Lenders assess your capacity to repay as at today. Other than factoring in a small interest rate buffer they do not factor in other future events such as having children, school fees, medical bills, increased petrol prices etc. Most will make an allowance for living expenses based on the number of people in your household, but these expenses are based on averages. They do not factor in costs like private health insurance or cable television.
Budget planning gives you greater control over your finances. It can put you in a position where you have money available to meet your all your expenses so you are not “chasing your tail each month.” Also once you have your finances under better control you will then be in a position to start building your wealth.
How much money you earn has little bearing on how wealthy you will be. I regularly come into contact with people who have six-figure incomes but have ten of thousands of dollars in debt racked up on credit cards, and almost no equity in their house. If their income was cut off tomorrow, they would end up with virtually nothing.
On the flip side I often meet people who are on modest incomes but have good equity in their house, clear their credit card each month (or often have no credit card at all), and are steadily building an investment portfolio. And do you know what? These people aren’t frugal with their money…they’re just smart with it.
The only difference between these two groups is one has a disciplined approached to their finances. So the first step for you is to decide which one you want to be. If you chose the later then read on. If not I wish you well.
So how do I set up a budget?
What you ideally need to do is review your current income and expenditure and put it into a spread sheet over a 12 month period. To get an accurate picture you should get around 3 to 4 months of your bank and credit card statements and record every item of expenditure – alcohol, fuel, groceries, haircuts the lot. Try to get it down to the last cent.
Importantly make sure you record the actual timing of when income comes in and when expenses are actually paid. For example if you pay your electricity quarterly then record the expense in the month it is due, don’t just spread the cost over 12 months. The reason you are doing this is so that you can see the peaks and troughs in your expenditure. You will probably find that you have a lot of expenses in some months and not as many in others.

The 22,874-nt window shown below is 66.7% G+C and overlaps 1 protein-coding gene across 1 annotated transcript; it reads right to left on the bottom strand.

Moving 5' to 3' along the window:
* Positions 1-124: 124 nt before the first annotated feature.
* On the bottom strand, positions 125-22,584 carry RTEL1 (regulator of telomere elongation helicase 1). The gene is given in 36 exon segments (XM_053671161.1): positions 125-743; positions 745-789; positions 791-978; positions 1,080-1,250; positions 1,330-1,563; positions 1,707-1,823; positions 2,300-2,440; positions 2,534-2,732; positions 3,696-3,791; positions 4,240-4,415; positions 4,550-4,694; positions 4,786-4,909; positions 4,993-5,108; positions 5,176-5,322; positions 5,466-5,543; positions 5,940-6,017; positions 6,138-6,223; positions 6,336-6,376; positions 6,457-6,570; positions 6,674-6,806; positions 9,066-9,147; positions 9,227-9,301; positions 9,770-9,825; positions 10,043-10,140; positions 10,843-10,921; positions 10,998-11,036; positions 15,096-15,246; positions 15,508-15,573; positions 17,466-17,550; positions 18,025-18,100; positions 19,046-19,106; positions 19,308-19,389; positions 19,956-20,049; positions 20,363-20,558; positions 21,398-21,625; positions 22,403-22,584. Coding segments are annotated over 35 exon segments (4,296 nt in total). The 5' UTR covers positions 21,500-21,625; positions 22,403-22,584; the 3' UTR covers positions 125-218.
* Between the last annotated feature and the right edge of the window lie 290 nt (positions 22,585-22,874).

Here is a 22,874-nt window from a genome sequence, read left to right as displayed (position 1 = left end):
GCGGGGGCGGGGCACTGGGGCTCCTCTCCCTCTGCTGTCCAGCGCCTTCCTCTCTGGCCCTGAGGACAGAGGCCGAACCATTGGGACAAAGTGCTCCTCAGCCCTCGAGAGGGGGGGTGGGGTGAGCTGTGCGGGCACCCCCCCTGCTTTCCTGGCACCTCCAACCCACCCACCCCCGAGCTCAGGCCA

People often find themselves short of cash because they spend up in the months when they don’t have many bills coming in, but then don’t have anything in reserve when the bills do arrive.
Once you have done this, review it and make sure you haven’t missed anything. Also make sure you put in an allowance for holidays, birthdays, Christmas presents, and other occasions. It’s amazing how these can add up.
I guarantee if you haven’t done this before you’re in for a big shock. You will probably find you are spending far more in certain areas than you thought. You will probably also be surprised to see how much expenses such as insurance can add up.
Once you are sure you have recorded everything, you should then sit down and review your budget. What you are now looking for are areas you can cut back on or improve. This is going to be different for everyone but I guarantee in most cases there will be areas where you can make savings. Do you really need cable television? Could you cut back on takeaway? Is it worth shopping around for some competitive quotes on insurance?
Hopefully once you go through this process you should find that there is something left over from your income. If not you may need to go back and review your budget. If you already have a home loan or lending this may also be a case where it is worth reviewing your finances as a restructure may assist in reducing your expenses further.
Once you have completed this process you should have a clearer picture of the level of repayments you can comfortably afford.
Once you have your budget mapped out you can then adjust it along the way as your circumstances change. If another expense comes up you add it to your budget. In this way you can see where you are going and identify any potential trouble spots before they occur. If you could see that things were going to be a bit tight in two months time because of a number of bills coming up then you might curb your expenditure a little bit now to compensate.